164 Barker St Randwick, NSW 2031
|Opening hours||Lunch daily noon-4pm; Dinner daily from 5.30pm|
|Prices||Moderate (mains $20-$40)|
|Phone||02 8018 4236|
The new Baccomatto is just like the old Baccomatto. I'm sitting at the same Carrara marble bar drinking Menabrea on tap and chatting to co-owner Mauro Marcucci, while chef Valerio Boncompagni is cooking pasta in the kitchen. It's all exactly the same.
Except it's not. After eight years in Surry Hills, Baccomatto has transplanted itself (and its marble bar) into a sparkling new residential and retail development in Randwick called Newmarket, right between Ra Ra Ramen and Cali Press.
Already, the glass-walled dining room is pulling in the area's newly well-heeled citizenry (like, one mill for a one-bedroom apartment kind of well-heeled).
Seasoned Sydney restaurateur Marcucci (Pizze e Birra, Mille Vini, Enopizzeria) and business partner Michael Stevens are savvy operators, and their new site is a short walk from Randwick's future health and education campus and its estimated 17,000 employees.
Those workers will be able to whip out at lunchtime for a quick slab of pizza al taglio, and come back for dinner for aperitivi and Roman-inspired pasta.
The all-pervading Roman influence shows in the homely pleasures of suppli (crumbed croquettes with rice and a lovely Roman ragu inside, $4.50) and the much-loved pasta all'Amatriciana ($22), originating from the ancient town of Amatrice in the hills above Rome.
Thick strands of house-made bucatini are twirled with a dense tomatoey sauce flecked with crisp guanciale (pork cheek) and rich pecorino cheese.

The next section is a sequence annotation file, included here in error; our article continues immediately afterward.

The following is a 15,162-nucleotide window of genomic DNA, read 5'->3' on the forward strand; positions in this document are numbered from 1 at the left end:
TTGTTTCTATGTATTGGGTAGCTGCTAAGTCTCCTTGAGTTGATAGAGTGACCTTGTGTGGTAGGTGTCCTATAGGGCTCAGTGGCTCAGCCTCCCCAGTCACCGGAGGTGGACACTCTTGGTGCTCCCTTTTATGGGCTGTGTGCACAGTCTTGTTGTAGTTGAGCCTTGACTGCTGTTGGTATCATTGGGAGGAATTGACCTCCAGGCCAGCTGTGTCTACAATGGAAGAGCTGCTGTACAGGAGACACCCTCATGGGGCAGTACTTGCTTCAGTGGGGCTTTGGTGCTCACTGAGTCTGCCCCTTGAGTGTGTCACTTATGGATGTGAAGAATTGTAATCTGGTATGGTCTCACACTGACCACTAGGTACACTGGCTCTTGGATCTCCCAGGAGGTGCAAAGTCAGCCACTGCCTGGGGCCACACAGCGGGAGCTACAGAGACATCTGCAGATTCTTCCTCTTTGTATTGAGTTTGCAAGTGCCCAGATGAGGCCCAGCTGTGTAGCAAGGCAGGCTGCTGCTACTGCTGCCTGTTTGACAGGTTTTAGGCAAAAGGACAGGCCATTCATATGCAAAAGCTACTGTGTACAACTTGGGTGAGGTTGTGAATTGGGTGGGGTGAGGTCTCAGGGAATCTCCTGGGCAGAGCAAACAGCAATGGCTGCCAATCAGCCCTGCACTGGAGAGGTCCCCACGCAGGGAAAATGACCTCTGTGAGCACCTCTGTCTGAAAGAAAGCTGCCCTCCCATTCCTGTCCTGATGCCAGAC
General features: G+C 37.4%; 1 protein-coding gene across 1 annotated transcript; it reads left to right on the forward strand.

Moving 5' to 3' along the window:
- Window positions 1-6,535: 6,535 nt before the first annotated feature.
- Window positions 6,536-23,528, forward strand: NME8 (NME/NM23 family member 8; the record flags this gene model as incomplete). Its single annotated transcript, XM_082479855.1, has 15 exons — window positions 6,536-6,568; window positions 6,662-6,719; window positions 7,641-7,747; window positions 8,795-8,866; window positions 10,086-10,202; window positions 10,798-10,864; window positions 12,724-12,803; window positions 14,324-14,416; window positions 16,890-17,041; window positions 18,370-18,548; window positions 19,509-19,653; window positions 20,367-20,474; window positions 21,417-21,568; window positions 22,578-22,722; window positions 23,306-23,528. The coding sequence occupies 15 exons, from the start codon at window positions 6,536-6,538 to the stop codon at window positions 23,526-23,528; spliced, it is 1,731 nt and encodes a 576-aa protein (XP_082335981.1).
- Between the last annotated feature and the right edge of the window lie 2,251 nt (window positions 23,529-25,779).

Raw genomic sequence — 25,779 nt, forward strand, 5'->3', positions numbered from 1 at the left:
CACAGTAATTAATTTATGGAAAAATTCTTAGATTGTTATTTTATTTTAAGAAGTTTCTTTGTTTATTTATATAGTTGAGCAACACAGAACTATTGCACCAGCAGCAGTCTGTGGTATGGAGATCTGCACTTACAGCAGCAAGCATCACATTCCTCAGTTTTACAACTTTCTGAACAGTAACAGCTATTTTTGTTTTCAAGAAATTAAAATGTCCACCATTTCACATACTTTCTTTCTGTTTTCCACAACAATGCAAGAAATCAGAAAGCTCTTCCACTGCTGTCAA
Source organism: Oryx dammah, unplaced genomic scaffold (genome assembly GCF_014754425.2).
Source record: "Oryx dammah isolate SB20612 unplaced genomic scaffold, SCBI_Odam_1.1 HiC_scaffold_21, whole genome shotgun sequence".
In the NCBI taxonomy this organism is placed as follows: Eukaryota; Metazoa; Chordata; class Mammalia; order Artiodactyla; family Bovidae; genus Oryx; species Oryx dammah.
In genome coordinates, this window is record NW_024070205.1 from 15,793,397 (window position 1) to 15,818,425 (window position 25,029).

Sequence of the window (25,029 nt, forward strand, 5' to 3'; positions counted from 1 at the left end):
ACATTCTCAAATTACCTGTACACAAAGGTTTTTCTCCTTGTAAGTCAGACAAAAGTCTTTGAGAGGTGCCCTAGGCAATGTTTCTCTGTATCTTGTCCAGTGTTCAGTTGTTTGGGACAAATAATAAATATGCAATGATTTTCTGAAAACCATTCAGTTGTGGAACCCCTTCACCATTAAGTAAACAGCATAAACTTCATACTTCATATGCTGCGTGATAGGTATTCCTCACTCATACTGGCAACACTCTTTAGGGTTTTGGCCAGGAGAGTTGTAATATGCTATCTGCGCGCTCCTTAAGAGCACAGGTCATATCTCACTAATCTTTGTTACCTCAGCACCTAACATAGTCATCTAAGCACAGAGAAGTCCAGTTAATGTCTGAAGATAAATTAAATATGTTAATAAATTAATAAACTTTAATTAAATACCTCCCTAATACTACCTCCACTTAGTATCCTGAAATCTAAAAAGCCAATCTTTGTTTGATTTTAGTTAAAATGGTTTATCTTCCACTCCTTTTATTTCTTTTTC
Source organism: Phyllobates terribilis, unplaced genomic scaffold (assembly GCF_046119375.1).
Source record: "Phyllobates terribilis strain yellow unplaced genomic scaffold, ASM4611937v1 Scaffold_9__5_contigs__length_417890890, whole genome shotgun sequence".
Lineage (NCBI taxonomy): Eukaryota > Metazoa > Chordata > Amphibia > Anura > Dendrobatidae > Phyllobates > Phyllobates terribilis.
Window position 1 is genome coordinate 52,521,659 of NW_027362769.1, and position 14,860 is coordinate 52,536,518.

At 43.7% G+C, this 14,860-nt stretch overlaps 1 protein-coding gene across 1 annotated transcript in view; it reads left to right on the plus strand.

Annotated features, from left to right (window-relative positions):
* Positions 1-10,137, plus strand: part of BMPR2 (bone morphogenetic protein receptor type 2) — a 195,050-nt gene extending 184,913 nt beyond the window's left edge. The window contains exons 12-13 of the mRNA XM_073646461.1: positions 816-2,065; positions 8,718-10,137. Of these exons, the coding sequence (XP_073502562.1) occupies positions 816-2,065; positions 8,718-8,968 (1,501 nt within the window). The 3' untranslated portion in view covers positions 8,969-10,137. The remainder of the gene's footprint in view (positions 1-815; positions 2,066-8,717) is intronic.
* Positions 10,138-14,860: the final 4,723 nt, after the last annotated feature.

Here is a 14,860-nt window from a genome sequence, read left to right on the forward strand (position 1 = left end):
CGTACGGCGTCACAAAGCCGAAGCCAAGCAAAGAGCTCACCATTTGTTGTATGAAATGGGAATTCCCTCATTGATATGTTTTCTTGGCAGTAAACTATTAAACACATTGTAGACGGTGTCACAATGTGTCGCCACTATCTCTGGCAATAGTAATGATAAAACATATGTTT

The pasta has gumption; a good, physical chew with structure and character, and the cheese is integrated into the sauce, rather than being confetti on top.
In the same vein, cacio e pepe ($21) is lightly sauced and warmly peppery, coating more good, extruded al dente pasta. A velvety, intense Cesari Valpolicella Ripasso ($70) suddenly feels right at home.
Antipasti cover everything from fresh burrata ($10) to golf balls of polpette ($10 for two), although the meat is smoothly bland and could have been hotter.
Pizza is a must, especially given that a decent-sized slice costs about $8. Made with "tipo uno" stone-milled flour that gives it a light wholemeal character, and given plenty of time (72 hours) to rise, it's cut from metre-long slabs and finished in the oven to order; a very different pizza to the Neapolitan style.
Puttanesca is my fave; all crisp crust and salty, savoury topping of good tomato sugo, anchovy, olives and fresh basil ($8).
For a serious main course, porchetta is the go, with three slices of the rolled and roasted pork belly crisp of skin and tender of meat, with a lingering scent of rosemary, coming with wilted silverbeet for a hard-to-beat $25.
I'm sure the tiramisu is fine, but I like the simplicity and pastry skills of a simple wedge of ricotta and sour cherry crostata ($12), a torta made popular by the Boccione bakery in Rome's Jewish quarter.
At some point, two blokes wander in and put in an order for takeaway pizza from the front counter display. Anywhere else, they'd have to wait in the street like Deliveroo couriers, but not here. Instead, it's seats at the bar; glasses and jug brought, water poured.
Little things, but it's those little things at Baccomatto that turn eating into dining and a takeaway pizza into an emblem of Italian hospitality, no matter how small the spend. In other words, nothing has changed.
Vegetarian: 7 antipasti, 2 pasta, 3 pizze.
Drinks: Classic aperitivi at the bar, Italian beer on tap and a well-priced list of Italian varietals.
Go-to dish: Bucatini Amatriciana, $22.
Pro tip: Look out for daily specials from Monday to Wednesday such as pasta and vino for $25.